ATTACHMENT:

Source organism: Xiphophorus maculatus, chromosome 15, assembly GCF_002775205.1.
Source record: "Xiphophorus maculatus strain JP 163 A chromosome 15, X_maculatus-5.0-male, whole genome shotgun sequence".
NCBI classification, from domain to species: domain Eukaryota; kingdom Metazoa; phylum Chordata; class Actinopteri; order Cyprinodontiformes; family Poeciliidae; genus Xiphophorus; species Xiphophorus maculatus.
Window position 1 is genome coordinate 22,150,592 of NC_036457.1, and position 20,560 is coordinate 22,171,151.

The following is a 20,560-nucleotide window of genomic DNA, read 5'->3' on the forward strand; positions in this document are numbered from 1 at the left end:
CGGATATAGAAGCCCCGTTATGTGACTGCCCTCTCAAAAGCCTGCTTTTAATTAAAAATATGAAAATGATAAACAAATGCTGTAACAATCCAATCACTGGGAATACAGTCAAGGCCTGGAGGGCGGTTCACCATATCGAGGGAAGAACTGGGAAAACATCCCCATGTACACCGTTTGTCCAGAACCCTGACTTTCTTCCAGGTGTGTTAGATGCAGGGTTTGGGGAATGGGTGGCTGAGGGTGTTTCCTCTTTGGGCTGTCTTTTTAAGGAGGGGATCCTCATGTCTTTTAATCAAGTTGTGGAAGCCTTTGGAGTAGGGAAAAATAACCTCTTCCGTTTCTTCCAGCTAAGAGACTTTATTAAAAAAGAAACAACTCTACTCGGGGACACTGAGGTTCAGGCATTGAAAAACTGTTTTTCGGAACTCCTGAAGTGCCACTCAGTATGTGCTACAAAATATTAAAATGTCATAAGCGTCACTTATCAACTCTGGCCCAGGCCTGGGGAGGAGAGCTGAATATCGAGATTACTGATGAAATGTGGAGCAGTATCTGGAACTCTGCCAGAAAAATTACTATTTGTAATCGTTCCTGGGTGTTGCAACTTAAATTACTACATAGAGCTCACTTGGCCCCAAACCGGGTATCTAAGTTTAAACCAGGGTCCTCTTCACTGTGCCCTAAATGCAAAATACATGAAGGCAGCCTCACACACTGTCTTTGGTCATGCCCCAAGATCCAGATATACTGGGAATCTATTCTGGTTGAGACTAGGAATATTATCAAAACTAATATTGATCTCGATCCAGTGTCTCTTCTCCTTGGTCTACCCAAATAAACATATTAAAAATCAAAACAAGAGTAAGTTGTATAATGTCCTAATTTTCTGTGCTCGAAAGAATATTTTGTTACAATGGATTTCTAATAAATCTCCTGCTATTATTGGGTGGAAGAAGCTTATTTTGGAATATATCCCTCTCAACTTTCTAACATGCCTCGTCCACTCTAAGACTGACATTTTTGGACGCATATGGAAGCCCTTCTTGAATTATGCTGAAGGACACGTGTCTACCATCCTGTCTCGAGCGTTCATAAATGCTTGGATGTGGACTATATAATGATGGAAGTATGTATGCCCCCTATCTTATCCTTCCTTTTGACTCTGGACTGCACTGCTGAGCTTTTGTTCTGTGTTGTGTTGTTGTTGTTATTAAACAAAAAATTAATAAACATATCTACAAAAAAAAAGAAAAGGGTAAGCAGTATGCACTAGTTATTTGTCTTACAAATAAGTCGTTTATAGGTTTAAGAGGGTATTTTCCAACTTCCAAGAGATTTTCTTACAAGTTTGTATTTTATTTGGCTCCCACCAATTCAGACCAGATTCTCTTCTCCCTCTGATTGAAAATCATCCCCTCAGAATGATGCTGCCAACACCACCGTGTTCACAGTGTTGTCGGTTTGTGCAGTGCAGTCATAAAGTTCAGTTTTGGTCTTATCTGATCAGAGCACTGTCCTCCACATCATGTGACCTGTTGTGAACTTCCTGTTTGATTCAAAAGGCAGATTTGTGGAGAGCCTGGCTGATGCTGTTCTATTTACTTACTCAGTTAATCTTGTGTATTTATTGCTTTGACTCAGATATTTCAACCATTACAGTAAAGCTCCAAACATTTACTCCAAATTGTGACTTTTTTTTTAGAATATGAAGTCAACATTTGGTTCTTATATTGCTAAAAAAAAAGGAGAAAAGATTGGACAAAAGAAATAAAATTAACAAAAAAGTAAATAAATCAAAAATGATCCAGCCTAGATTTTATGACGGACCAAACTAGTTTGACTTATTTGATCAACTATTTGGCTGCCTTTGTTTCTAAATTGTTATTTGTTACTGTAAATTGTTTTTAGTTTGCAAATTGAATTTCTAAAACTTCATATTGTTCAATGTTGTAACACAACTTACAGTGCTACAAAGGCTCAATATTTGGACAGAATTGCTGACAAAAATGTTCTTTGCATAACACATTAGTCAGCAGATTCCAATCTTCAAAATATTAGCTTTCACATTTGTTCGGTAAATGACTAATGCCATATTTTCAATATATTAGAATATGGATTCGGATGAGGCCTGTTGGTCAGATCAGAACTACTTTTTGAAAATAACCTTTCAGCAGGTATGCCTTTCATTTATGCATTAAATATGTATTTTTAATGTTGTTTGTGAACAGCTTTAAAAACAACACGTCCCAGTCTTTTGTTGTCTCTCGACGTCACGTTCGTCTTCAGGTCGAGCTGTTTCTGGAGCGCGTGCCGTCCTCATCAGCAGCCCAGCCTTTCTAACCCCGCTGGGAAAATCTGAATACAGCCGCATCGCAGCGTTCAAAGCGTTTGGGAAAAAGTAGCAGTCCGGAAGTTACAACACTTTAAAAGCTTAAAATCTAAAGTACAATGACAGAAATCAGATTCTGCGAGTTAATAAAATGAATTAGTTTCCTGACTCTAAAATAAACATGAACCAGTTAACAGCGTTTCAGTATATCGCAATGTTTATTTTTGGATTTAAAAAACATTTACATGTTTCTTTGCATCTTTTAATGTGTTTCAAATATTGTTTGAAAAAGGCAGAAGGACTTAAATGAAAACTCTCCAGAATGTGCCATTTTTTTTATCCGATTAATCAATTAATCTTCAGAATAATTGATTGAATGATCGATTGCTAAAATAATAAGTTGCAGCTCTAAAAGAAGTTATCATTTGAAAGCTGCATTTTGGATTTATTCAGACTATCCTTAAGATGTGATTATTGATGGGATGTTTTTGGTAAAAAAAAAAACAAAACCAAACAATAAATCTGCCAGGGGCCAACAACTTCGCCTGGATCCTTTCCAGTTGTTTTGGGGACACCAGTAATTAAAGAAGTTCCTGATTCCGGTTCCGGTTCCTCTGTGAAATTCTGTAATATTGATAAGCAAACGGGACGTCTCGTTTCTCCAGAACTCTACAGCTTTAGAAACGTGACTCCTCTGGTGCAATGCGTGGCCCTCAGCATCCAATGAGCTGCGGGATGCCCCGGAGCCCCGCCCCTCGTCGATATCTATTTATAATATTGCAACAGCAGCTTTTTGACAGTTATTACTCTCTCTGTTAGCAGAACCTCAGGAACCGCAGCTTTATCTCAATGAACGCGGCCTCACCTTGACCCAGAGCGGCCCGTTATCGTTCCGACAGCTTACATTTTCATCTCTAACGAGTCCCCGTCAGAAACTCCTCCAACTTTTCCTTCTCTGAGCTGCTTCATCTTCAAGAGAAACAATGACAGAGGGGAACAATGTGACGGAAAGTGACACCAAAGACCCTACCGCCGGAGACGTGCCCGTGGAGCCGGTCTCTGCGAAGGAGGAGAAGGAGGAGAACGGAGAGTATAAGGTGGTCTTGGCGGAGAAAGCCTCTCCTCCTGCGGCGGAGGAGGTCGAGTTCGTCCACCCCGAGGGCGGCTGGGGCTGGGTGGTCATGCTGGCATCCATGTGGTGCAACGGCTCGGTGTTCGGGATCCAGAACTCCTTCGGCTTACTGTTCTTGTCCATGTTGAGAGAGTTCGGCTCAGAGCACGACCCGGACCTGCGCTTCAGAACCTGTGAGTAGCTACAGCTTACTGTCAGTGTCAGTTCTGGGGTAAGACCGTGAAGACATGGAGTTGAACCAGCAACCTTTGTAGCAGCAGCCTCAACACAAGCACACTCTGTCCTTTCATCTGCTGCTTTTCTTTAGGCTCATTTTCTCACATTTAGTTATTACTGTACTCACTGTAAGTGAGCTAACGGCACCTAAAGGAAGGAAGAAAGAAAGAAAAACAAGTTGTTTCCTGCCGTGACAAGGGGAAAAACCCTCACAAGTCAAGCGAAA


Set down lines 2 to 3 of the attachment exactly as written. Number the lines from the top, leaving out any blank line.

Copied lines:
Source record: "Xiphophorus maculatus strain JP 163 A chromosome 15, X_maculatus-5.0-male, whole genome shotgun sequence".
NCBI classification, from domain to species: domain Eukaryota; kingdom Metazoa; phylum Chordata; class Actinopteri; order Cyprinodontiformes; family Poeciliidae; genus Xiphophorus; species Xiphophorus maculatus.